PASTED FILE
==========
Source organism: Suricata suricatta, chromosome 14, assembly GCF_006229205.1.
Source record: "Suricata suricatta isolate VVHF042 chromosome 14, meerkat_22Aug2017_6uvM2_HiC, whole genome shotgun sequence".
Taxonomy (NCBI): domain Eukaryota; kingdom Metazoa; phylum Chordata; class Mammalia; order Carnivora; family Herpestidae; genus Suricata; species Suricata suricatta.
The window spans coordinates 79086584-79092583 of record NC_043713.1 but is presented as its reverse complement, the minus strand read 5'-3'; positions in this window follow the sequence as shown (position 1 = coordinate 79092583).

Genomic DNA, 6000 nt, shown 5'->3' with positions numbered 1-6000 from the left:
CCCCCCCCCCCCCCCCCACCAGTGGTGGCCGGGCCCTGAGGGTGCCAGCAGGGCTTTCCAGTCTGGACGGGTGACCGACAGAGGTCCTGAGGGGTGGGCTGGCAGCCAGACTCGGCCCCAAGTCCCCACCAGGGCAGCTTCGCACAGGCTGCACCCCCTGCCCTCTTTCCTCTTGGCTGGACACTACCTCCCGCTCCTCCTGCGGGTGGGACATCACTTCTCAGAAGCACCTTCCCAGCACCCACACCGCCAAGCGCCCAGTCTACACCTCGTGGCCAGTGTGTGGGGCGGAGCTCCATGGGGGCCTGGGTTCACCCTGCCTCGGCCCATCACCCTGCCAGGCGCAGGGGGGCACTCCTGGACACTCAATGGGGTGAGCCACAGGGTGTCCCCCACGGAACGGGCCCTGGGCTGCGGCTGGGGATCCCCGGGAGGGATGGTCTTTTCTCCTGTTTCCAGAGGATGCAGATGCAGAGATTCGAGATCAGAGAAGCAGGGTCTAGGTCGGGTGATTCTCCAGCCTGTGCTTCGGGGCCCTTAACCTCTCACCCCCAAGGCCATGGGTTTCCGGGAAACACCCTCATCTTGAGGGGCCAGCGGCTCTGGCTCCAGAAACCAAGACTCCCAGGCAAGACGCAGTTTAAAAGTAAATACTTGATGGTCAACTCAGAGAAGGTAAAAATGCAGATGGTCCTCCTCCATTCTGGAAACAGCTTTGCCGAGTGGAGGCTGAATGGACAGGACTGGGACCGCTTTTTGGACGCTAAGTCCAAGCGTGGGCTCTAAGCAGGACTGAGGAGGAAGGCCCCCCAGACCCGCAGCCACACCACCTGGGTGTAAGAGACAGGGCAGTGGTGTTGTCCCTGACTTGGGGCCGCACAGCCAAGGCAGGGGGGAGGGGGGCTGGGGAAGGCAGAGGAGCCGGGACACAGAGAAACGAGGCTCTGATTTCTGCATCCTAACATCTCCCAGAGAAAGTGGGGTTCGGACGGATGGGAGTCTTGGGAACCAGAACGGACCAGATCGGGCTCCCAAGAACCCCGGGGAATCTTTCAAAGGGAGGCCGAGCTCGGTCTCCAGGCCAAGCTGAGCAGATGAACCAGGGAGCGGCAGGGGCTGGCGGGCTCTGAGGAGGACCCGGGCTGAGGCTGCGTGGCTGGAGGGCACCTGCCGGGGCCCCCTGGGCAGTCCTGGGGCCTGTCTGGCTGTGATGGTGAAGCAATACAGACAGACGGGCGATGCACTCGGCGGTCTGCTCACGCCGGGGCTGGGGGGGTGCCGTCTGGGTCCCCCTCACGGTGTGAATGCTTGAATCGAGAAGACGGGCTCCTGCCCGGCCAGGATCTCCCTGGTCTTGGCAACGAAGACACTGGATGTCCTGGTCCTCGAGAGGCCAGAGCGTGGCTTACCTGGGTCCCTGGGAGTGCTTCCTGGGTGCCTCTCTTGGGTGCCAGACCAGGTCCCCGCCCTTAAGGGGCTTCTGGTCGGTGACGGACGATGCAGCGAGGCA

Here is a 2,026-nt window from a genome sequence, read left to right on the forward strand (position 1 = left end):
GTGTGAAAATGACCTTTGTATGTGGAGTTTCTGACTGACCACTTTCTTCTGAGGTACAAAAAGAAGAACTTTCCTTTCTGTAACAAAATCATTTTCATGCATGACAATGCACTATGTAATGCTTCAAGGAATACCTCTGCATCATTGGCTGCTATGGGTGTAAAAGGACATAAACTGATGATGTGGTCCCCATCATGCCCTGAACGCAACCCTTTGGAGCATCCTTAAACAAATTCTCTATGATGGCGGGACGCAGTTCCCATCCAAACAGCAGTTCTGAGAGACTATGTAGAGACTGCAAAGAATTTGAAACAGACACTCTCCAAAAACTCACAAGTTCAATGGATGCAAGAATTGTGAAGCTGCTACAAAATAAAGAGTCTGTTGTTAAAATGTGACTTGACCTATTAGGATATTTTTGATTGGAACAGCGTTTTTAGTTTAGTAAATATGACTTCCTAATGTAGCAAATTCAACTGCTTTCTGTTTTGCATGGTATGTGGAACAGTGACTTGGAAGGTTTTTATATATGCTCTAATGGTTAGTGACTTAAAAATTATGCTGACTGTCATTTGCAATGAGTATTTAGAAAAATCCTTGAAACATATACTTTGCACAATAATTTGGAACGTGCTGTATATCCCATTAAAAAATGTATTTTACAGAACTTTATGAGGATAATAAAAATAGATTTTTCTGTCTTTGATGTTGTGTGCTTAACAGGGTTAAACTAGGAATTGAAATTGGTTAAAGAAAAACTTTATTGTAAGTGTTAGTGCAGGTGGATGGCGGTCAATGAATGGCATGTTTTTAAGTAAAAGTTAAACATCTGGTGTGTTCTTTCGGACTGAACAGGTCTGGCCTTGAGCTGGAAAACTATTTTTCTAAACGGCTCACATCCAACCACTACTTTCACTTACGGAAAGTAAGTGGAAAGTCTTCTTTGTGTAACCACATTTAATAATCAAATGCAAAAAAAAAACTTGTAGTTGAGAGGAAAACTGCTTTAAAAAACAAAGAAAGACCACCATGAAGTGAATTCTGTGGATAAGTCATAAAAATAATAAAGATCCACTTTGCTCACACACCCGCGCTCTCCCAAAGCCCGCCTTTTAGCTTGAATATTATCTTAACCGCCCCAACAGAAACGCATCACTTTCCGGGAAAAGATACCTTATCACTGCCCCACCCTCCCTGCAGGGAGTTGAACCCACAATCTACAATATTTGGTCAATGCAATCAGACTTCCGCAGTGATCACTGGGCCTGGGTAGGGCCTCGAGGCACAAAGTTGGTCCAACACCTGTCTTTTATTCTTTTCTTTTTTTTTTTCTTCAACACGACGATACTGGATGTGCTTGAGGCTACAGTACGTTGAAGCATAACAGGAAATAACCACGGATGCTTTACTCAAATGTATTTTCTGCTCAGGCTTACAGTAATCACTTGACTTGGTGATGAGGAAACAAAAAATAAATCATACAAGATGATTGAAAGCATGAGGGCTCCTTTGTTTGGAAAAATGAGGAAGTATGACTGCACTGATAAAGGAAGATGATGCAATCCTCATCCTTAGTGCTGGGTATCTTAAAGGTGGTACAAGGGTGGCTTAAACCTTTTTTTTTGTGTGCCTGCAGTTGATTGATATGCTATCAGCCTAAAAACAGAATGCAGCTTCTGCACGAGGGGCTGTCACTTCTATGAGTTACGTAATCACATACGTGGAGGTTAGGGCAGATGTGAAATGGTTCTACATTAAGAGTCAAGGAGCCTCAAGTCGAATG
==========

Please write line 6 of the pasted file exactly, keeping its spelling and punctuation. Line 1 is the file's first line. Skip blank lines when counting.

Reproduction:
CCCCCCCCCCCCCCCCCACCAGTGGTGGCCGGGCCCTGAGGGTGCCAGCAGGGCTTTCCAGTCTGGACGGGTGACCGACAGAGGTCCTGAGGGGTGGGCTGGCAGCCAGACTCGGCCCCAAGTCCCCACCAGGGCAGCTTCGCACAGGCTGCACCCCCTGCCCTCTTTCCTCTTGGCTGGACACTACCTCCCGCTCCTCCTGCGGGTGGGACATCACTTCTCAGAAGCACCTTCCCAGCACCCACACCGCCAAGCGCCCAGTCTACACCTCGTGGCCAGTGTGTGGGGCGGAGCTCCATGGGGGCCTGGGTTCACCCTGCCTCGGCCCATCACCCTGCCAGGCGCAGGGGGGCACTCCTGGACACTCAATGGGGTGAGCCACAGGGTGTCCCCCACGGAACGGGCCCTGGGCTGCGGCTGGGGATCCCCGGGAGGGATGGTCTTTTCTCCTGTTTCCAGAGGATGCAGATGCAGAGATTCGAGATCAGAGAAGCAGGGTCTAGGTCGGGTGATTCTCCAGCCTGTGCTTCGGGGCCCTTAACCTCTCACCCCCAAGGCCATGGGTTTCCGGGAAACACCCTCATCTTGAGGGGCCAGCGGCTCTGGCTCCAGAAACCAAGACTCCCAGGCAAGACGCAGTTTAAAAGTAAATACTTGATGGTCAACTCAGAGAAGGTAAAAATGCAGATGGTCCTCCTCCATTCTGGAAACAGCTTTGCCGAGTGGAGGCTGAATGGACAGGACTGGGACCGCTTTTTGGACGCTAAGTCCAAGCGTGGGCTCTAAGCAGGACTGAGGAGGAAGGCCCCCCAGACCCGCAGCCACACCACCTGGGTGTAAGAGACAGGGCAGTGGTGTTGTCCCTGACTTGGGGCCGCACAGCCAAGGCAGGGGGGAGGGGGGCTGGGGAAGGCAGAGGAGCCGGGACACAGAGAAACGAGGCTCTGATTTCTGCATCCTAACATCTCCCAGAGAAAGTGGGGTTCGGACGGATGGGAGTCTTGGGAACCAGAACGGACCAGATCGGGCTCCCAAGAACCCCGGGGAATCTTTCAAAGGGAGGCCGAGCTCGGTCTCCAGGCCAAGCTGAGCAGATGAACCAGGGAGCGGCAGGGGCTGGCGGGCTCTGAGGAGGACCCGGGCTGAGGCTGCGTGGCTGGAGGGCACCTGCCGGGGCCCCCTGGGCAGTCCTGGGGCCTGTCTGGCTGTGATGGTGAAGCAATACAGACAGACGGGCGATGCACTCGGCGGTCTGCTCACGCCGGGGCTGGGGGGGTGCCGTCTGGGTCCCCCTCACGGTGTGAATGCTTGAATCGAGAAGACGGGCTCCTGCCCGGCCAGGATCTCCCTGGTCTTGGCAACGAAGACACTGGATGTCCTGGTCCTCGAGAGGCCAGAGCGTGGCTTACCTGGGTCCCTGGGAGTGCTTCCTGGGTGCCTCTCTTGGGTGCCAGACCAGGTCCCCGCCCTTAAGGGGCTTCTGGTCGGTGACGGACGATGCAGCGAGGCA